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This culinary spice dates back close to 4500 years ago where it was used in southeastern Asia, China, and India. The Romans brought it from China about 2000 years ago; it then spread throughout Europe.
Today ginger is produced in India, China, Nigeria, Indonesia, the Philippines, and Thailand. In the United States, main producers include California, Hawaii and Florida.
Ginger has a spicy, earthy flavor that compliments nutmeg or cinnamon.
One teaspoon of ground ginger has 6 calories and 23% of your daily recommended dose of manganese. It also has a bit of vitamins E and B6, iron, magnesium, potassium, zinc and selenium. It’s also packed with antioxidants like gingerols, shogaols and zingerones.
What To Do With Ginger
Spice up carrots, sweet potatoes, or fruit salad with a sprinkle or add to cake, muffin or cookie batter. You can also substitute ¼ teaspoon of ground ginger for 1 teaspoon of freshly grated ginger in most savory or sweet recipes.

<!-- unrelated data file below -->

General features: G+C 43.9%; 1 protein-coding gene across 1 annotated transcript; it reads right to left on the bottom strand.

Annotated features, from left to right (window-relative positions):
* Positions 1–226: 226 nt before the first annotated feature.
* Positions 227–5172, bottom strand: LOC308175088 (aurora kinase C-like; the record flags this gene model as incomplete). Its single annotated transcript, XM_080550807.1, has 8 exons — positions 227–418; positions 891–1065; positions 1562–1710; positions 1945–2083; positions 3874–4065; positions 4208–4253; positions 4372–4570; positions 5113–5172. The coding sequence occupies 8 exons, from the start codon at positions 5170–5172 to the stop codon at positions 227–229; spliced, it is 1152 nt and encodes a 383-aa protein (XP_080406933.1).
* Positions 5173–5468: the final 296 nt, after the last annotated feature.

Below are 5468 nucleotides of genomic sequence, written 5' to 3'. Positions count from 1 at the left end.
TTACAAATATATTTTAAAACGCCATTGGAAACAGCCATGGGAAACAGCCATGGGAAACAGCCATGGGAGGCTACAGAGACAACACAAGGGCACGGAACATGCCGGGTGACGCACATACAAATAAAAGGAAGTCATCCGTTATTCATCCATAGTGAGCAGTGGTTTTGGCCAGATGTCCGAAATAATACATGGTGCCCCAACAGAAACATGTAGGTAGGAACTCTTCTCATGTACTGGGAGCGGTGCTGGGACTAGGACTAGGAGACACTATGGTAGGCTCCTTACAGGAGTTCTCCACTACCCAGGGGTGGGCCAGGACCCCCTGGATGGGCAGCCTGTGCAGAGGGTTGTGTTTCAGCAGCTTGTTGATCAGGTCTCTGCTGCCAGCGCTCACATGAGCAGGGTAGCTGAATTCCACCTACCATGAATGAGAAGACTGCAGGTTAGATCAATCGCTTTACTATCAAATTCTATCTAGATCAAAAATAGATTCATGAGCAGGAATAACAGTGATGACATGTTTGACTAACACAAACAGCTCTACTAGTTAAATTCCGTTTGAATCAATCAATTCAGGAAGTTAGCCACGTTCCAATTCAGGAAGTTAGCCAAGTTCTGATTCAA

Store ground ginger in a cool, dry place for up to 2 years. It should maintain a strong, potent scent.
Recipes to try:
By now, almost everyone knows that whole-grain foods are a nutritional step up from dishes that revolve around refined carbs. But if you’re starting to get the feeling that good-for-you grains are spending just a little too much time on their healthy high horse, remind them of their tasty roots by baking them into oneRead more